Russia threat

Last month Cameron had made clear that Russia remained the UK’s most acute cyber threat.

That warning came after a report from committee of MPs in July warned that Russia has been conducting a long-running cyber and interference campaign against the UK, and the Government is still playing catch up.

That report from the committee of MPs that oversee the work of MI5, MI6, and GCHQ, also warned that “Russia considers the UK one of its top Western intelligence targets.”

The NCSC has this year warned that Russia’s APT29 (also known as Cozy Bear) had been targetting Covid-19 vaccine researchers.

Worrying trends

One security expert said the NCSC research reveals a number of worrying trends, reinforcing the need for organisations to ensure they have in-depth protections in place.

“The UK’s National Cyber Security Centre reports that it responded to a record number of incidents in the last 12 months, noting a particular rise in ransomware attacks impacting healthcare organizations and government organisations,” noted Jonathan Lee, UK director of public sector and education at Sophos.

“We’ve seen these worrying trends reflected at both a UK and global level in our annual State of Ransomware survey,” said Lee. “To give just a few examples: worldwide more than one in three (34 percent) healthcare organisations were hit with ransomware in 2020. For central government the figure was a significant 40 percent.”

“The impact of these attacks is likely to have been severe for some of the victims – our research also found that around two in ten organisations in healthcare and central government don’t have a recovery plan in place for what to do after a malware incident,” warned Lee.

“This is why external, third party incident response, such as that reported on by the NCSC is so valuable,” said Lee. “We also found that half (50 percent) of IT managers in the UK, regardless of the sector they work in, believe that cyberattacks are now too advanced for the organisation’s IT team to deal with on their own and 41 percent say that ransomware attacks are increasingly hard to stop due to their sophistication.”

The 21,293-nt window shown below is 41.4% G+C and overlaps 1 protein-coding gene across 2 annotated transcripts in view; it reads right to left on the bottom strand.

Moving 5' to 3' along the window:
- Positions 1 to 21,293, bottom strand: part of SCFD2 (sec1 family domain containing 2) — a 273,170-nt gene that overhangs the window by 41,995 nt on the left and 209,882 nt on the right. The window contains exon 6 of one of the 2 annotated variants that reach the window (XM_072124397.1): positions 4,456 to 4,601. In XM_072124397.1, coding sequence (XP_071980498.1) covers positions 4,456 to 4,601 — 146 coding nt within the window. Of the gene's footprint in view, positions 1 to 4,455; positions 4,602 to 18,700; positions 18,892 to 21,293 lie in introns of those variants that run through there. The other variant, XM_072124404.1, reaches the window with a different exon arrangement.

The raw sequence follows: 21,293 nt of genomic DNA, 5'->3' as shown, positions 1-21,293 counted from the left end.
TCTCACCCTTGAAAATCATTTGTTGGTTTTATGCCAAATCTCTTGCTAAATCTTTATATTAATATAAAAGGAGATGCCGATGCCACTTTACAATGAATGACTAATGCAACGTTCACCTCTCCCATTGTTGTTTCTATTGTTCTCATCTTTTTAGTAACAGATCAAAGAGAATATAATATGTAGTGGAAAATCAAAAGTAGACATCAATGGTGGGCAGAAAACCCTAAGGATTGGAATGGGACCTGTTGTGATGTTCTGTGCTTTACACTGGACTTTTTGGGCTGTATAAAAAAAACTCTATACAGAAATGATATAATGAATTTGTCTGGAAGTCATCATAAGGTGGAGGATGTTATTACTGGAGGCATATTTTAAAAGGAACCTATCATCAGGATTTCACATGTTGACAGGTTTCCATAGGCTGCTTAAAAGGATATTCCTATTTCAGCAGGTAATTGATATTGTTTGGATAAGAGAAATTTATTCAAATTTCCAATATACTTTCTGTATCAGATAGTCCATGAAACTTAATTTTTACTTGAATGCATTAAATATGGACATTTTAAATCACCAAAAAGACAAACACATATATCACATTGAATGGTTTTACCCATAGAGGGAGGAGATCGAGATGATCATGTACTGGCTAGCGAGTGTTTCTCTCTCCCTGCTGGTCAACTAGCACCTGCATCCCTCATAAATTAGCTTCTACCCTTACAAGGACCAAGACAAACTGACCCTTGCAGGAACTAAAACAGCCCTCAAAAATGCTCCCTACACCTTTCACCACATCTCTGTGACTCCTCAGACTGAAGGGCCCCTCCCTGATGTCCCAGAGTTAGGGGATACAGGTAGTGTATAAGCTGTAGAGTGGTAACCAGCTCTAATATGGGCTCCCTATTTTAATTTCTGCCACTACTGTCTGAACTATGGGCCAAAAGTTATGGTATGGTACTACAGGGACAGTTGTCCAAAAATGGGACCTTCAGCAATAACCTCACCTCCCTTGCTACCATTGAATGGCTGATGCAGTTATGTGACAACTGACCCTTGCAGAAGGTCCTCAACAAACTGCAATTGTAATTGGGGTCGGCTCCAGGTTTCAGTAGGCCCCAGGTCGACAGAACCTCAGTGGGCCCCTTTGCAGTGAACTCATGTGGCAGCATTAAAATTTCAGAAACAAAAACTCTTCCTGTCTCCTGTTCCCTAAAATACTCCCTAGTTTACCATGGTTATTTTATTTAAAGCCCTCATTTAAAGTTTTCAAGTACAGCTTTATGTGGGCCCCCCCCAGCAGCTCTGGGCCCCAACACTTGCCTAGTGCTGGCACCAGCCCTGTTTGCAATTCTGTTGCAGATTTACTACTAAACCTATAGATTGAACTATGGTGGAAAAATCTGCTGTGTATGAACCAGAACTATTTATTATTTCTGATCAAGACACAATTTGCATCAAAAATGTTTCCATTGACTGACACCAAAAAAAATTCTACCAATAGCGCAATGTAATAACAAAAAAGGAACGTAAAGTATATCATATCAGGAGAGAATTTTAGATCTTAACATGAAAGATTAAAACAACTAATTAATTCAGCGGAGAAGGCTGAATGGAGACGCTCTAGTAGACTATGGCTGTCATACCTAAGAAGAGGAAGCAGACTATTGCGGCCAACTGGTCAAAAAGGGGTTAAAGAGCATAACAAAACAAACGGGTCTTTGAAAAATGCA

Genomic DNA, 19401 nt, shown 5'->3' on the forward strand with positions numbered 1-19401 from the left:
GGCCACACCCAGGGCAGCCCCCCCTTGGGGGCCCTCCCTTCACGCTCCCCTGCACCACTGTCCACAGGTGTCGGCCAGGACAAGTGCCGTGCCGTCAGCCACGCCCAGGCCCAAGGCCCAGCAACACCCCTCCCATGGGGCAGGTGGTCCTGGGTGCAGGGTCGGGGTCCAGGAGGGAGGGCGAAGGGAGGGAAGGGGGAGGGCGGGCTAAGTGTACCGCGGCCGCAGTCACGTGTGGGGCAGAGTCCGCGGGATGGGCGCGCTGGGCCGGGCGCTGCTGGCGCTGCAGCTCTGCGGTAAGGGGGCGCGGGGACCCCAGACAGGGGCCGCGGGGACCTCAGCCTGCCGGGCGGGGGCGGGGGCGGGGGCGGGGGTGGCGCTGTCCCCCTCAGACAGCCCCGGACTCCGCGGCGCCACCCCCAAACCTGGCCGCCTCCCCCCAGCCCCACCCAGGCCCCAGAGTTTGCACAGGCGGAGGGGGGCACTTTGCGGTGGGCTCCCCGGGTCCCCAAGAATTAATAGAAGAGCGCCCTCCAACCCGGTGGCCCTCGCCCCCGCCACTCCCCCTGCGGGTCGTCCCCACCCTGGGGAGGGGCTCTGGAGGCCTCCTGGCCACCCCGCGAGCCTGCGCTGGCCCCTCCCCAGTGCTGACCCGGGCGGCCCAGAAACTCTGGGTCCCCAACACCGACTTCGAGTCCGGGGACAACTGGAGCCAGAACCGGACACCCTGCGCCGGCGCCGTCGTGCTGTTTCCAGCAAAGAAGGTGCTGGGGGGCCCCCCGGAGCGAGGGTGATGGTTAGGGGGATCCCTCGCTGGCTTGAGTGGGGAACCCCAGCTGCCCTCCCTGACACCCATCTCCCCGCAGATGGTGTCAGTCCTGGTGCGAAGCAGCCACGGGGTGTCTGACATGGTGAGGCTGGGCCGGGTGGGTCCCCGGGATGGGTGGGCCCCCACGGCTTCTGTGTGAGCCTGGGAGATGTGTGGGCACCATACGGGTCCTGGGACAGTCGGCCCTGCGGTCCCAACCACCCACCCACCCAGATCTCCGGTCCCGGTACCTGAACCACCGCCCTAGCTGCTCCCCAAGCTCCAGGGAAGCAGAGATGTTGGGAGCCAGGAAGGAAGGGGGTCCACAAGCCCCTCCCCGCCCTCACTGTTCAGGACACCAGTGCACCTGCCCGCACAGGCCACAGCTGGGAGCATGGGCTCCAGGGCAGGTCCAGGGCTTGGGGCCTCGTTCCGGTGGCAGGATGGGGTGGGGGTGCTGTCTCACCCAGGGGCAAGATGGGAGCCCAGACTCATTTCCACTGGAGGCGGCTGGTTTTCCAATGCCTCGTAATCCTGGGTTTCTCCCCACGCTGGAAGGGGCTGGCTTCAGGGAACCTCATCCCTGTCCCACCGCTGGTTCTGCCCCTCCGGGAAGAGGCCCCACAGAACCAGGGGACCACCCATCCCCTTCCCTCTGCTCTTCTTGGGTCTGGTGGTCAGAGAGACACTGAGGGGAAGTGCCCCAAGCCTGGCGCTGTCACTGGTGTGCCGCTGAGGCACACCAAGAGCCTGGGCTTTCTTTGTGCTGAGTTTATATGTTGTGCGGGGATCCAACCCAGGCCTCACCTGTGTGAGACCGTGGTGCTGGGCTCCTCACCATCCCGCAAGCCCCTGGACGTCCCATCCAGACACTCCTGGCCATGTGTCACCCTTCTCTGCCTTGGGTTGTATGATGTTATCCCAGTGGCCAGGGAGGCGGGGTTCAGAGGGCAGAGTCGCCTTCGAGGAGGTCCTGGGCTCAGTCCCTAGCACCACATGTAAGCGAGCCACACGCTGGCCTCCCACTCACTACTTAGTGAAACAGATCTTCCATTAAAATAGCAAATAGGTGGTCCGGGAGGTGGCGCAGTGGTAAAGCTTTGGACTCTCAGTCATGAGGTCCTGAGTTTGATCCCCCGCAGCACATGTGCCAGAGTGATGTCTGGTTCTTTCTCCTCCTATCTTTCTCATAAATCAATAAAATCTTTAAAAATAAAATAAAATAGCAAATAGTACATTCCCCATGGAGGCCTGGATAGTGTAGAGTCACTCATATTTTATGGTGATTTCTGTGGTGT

“Just under 80 percent of the incidents our own Rapid Response team was called in to help with this year involved ransomware – and these attacks are evolving all the time,” said Lee. “Our advice to organisations in all sectors, is to implement defence-in-depth that combines advanced security technologies with human-led threat hunting, so that the organisation can prevent, detect and respond to incidents at every stage of the attack chain. And to remember that there are organisations out there who can step in to help should the worst happen.”

Reach out

Another expert was not surprised at the amount of incidents the NCSC has had to deal with over the past 12 months, and urged firms to reach out for support.

“It’s alarming to see the number of cyber incidents increasing but these figures are far from surprising,” said Jude McCorry, CEO of Scottish Business Resilience Centre. “Most businesses have been focussed on recovery over the last year – understandably – but this has left them vulnerable to the threats of opportunistic cyber criminals.”

“While the report focuses on Covid related incidents, it’s important to note the upward trajectory in cyber crime overall,” said McCorry. “Now more than ever, individuals and businesses must be on high alert for sophisticated cyber scams.”

“It’s definitely not the time for anyone to let their guard down,” said McCorry. “The NCSC does an incredible job of monitoring, managing and preventing such incidents – without them it is likely these figures could have been much higher.”

“Nonetheless, these figures are a stark reminder to organisations that they must take a proactive approach to their cyber planning,” McCorry concluded. “But they don’t have to do this on their own. There is a broad range of support available – from workshops like Exercise in a Box and programmes to upskill board members, to online resources and advice lines to ensure businesses have the practical support they need to ensure they do not become a statistic.”